Stocks end lower despite Fed news
U.S. equities enjoyed a brief recovery, before fading again Wednesday, after the Federal Reserve signaled it won’t raise rates this year. Ten-year Treasury yields headed to their lowest in over a year and the dollar fell.
The dovish tone of the Fed announcement unleashed a short rally that saw technology shares surge and energy stocks add to gains, lifting the S&P 500 Index out of a session-long funk and pushing the Nasdaq 100 to its highest level since October. But weakness in the financial and health care sectors left the S&P lower for the day.
Fed predicts no rate increases
The Federal Reserve said Wednesday that the U.S. economy was slowing more than it had previously thought as it left interest rates unchanged and signaled little appetite for raising them again in the near future. Fed Chairman Jerome Powell and his colleagues said growth appeared to be slowing from last year, under the weight of the Trump administration’s trade war, economic slowdowns in Europe and China and fading stimulus from the Republican tax cuts of 2017. The Fed now expects 2.1 percent growth this year, down from its earlier forecast of 2.3 percent and more than 1 percentage point less than the 3.2 percent growth the White House predicts.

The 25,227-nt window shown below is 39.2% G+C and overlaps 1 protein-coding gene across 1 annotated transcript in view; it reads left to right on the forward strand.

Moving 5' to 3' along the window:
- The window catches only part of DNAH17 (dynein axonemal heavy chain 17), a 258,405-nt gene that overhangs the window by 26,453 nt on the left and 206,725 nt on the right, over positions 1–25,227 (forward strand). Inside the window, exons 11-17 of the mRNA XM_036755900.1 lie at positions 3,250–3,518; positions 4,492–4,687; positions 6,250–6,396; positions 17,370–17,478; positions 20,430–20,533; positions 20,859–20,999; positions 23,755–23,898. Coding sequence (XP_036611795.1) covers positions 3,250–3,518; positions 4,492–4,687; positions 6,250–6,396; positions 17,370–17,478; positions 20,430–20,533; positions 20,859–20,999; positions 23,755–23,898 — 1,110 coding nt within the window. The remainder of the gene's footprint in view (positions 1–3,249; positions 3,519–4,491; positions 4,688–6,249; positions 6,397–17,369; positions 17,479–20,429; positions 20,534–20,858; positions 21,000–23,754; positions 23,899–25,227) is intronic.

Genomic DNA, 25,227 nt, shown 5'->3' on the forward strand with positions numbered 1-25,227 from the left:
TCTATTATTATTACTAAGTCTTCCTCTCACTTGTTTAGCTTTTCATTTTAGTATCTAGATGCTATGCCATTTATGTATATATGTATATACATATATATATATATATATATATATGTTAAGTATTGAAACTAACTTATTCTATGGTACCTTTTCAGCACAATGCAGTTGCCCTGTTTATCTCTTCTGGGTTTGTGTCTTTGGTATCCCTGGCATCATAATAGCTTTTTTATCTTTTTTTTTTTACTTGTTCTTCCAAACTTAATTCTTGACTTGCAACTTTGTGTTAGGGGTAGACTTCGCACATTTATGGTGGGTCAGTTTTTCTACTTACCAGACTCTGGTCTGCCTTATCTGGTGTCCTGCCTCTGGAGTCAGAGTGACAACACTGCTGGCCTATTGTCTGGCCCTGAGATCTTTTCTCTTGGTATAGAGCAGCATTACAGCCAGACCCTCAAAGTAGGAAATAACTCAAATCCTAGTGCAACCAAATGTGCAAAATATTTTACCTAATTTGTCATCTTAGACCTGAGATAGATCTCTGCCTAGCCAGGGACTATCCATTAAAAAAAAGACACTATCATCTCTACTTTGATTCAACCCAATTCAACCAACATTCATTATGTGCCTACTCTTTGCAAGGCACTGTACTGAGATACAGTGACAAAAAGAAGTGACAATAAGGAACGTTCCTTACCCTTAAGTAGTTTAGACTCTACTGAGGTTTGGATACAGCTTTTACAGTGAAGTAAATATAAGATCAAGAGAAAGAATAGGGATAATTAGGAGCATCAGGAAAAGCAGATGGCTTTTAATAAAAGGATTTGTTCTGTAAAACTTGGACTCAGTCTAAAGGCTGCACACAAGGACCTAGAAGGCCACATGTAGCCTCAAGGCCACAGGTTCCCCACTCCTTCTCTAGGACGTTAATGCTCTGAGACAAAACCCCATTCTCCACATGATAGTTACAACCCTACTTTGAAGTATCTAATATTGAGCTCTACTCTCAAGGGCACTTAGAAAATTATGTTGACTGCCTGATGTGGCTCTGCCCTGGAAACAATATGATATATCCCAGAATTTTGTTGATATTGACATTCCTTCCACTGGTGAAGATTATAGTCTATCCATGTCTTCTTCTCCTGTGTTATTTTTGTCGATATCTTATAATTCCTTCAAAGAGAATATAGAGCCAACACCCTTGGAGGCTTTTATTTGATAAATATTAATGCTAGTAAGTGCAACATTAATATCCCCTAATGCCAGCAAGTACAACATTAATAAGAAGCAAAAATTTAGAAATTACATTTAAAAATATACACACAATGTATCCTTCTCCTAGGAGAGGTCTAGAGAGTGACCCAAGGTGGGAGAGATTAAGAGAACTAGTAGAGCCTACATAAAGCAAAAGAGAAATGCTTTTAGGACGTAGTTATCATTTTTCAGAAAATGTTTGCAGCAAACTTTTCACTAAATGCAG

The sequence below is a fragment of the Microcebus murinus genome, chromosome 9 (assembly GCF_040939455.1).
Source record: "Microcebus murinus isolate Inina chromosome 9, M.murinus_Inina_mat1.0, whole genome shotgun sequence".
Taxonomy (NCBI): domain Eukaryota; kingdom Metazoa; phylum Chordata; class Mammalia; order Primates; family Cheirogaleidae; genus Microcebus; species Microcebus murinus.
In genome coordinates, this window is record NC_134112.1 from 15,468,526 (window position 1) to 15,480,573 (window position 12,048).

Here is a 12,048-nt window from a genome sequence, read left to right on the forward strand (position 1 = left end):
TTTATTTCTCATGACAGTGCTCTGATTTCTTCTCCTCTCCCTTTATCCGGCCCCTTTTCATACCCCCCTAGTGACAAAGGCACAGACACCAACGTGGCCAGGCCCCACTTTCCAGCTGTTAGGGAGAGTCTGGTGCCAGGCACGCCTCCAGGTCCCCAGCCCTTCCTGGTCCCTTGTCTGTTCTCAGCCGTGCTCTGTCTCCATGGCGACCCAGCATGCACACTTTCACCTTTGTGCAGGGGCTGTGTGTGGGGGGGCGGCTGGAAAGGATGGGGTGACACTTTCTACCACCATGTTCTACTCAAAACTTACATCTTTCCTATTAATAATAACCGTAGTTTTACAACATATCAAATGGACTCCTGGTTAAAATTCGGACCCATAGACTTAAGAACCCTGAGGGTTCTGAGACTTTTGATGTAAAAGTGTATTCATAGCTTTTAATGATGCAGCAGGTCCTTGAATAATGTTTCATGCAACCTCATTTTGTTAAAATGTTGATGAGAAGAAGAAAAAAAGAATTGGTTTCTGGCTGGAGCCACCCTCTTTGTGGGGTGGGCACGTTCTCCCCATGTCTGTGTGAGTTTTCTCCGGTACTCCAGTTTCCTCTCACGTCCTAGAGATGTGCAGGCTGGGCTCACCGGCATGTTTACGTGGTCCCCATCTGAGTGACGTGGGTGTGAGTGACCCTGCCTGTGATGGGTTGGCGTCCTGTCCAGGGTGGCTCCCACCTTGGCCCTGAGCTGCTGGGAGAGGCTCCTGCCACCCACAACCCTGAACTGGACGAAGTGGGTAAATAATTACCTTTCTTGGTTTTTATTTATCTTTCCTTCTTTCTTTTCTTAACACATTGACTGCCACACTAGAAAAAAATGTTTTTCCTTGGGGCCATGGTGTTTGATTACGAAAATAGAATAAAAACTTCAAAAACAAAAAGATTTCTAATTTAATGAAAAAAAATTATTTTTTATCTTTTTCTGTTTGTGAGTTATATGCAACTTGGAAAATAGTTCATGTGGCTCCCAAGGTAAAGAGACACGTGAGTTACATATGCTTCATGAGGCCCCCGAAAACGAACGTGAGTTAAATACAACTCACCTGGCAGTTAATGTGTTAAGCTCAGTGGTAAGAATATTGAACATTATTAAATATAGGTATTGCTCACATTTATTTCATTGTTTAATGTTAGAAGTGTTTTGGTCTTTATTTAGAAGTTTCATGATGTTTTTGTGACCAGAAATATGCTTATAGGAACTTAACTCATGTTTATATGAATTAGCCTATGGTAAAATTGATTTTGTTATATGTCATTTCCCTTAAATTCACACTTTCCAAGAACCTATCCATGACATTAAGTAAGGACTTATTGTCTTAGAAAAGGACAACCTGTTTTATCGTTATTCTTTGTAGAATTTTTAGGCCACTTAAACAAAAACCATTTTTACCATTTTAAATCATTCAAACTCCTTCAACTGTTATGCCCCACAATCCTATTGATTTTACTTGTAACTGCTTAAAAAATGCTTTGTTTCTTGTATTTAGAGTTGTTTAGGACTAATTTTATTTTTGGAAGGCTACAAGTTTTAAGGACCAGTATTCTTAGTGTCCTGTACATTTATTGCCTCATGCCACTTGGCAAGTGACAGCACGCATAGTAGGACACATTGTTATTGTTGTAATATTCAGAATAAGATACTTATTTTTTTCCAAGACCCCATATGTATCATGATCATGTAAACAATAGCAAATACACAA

Google is fined $1.7B by the EU
European authorities fined Google 1.5 billion euros (about $1.7 billion) for antitrust violations in the online advertising market, continuing its efforts to rein in big technology companies. The fine is the third against Google since 2017, reinforcing the region’s position as the world’s most aggressive watchdog of an increasingly powerful industry. Regulators said Google had violated antitrust rules by imposing unfair terms on companies that used its search bar on their websites in Europe. All told, the fines against Google total roughly 8.2 billion euros, but Google hasn’t paid any money yet as it is appealing the earlier decisions.
Ford plans for autonomous cars
Ford Motor Co. said it would build its first autonomous vehicles at a $50 million production center in Michigan as part of an earlier pledge to invest $900 million in manufacturing operations in the state. Production of the self-driving vehicles is expected to start in 2021, with hybrid vehicles being shipped in to be fitted with driverless technology. Ford said the work would be done in the Detroit area. In addition, Ford said it planned to invest more than $850 million in its Flat Rock, Michigan, factory and start production on new electric vehicle models there by 2023.